Nature Shock – Death Fog Review: Natural Disaster
Death Fog. Now there’s a title.
This season, Five’s Nature Shock is pulling out all the stops. This time it’s a natural born invisible assassin.
Essentially, back in 1986, a loud bang was heard from Lake Nyos in Cameroon, followed by a “white cloud” traveling across the landscape at 44 miles per hour. Thousands of cattle dropped dead while grazing. Villages as far as 15 miles away were enveloped. And by dawn, the “death fog” had vanished.
Over the course of one hour, we hear from impassioned priests, taxi driver-survivors, and kooky scientists. Such voice-overs are then backed by over-dramatized motifs–a weeping woman, an African orphan, and that dreadful “white cloud.” Production may have had too much fun working the fog machines.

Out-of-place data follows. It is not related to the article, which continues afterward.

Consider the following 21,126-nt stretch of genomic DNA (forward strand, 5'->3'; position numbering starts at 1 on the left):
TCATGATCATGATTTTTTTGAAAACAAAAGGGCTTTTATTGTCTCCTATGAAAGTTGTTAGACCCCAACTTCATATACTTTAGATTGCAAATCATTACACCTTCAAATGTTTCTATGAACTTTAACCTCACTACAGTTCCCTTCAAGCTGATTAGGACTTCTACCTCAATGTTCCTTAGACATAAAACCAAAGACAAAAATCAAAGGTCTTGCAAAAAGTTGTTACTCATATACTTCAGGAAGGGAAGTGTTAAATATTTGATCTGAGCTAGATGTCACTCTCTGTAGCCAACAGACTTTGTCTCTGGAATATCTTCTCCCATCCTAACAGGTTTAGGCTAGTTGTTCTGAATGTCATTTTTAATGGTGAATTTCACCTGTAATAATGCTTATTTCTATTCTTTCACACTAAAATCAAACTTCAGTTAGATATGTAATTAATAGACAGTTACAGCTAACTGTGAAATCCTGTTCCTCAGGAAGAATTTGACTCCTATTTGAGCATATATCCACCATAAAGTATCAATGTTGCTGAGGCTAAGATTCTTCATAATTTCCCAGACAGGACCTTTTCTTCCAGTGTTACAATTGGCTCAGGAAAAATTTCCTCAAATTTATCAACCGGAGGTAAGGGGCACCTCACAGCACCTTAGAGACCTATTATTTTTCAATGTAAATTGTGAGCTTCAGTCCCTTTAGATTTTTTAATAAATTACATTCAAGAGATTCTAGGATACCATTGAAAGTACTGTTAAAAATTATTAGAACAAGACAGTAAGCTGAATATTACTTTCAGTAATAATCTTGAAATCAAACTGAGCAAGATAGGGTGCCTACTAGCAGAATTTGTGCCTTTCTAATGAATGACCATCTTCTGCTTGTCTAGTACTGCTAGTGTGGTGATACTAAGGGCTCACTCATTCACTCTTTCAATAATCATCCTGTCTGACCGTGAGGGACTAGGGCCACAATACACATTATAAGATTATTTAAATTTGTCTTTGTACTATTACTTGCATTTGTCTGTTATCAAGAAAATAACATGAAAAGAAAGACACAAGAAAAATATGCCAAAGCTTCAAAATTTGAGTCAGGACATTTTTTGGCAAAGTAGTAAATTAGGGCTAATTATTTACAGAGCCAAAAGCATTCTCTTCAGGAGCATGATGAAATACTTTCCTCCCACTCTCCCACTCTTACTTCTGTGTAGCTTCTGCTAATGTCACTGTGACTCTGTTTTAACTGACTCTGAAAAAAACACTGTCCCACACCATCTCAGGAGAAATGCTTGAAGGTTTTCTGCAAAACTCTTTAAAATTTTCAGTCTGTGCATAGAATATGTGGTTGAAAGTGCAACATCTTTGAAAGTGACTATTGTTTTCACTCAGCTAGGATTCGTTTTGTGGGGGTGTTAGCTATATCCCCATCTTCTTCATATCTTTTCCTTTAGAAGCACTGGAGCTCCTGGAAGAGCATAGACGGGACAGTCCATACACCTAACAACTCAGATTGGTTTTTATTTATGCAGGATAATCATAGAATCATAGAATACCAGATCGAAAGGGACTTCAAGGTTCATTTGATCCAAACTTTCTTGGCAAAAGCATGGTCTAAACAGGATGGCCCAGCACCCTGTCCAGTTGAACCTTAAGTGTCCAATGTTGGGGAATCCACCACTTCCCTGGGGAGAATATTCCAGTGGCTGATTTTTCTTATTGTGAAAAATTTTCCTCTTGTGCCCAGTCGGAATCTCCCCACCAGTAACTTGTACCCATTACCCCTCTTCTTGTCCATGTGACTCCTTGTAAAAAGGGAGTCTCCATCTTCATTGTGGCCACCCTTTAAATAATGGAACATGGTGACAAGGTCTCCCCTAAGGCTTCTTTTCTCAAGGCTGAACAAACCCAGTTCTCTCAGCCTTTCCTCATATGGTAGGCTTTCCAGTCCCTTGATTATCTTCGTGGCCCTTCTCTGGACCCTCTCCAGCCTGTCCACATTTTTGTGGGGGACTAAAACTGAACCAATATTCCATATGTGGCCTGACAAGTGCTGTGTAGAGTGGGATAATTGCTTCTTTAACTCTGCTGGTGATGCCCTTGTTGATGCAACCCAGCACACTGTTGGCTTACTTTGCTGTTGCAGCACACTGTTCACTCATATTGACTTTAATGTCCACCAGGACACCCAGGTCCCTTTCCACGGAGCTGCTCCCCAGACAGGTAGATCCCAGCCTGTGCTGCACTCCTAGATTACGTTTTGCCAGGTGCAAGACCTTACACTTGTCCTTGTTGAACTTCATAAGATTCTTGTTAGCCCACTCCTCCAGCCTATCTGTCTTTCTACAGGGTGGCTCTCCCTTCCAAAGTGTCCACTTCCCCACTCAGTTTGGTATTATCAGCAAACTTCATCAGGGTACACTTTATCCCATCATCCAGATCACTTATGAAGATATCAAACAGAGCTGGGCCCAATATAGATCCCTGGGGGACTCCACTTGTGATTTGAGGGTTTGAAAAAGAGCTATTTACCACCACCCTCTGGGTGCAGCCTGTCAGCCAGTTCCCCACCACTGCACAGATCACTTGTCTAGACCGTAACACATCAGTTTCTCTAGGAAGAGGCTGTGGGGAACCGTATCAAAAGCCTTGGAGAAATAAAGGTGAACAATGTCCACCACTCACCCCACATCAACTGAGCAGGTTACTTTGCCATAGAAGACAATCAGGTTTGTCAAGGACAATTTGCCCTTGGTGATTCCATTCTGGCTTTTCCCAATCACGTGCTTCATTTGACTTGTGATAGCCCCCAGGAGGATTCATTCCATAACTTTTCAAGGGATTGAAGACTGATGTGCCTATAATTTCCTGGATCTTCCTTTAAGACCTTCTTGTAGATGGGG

But of course the point of Nature Shock is to reveal an “astonishing scientific phenomenon.” And in this episode, kooky volcanologist Haraldur Sigurdsson is our man.
We find out at the start of the documentary that the scientific community has dismissed his theory. And we spend the following 40 minutes being force-fed why.
Let me tell you, it really takes the fun out of “phenomenon” when you are given a lecture on CO2 build-up in still bodies of water. Death Fog fails to hold our attention after the first 15 minutes.
No shock there.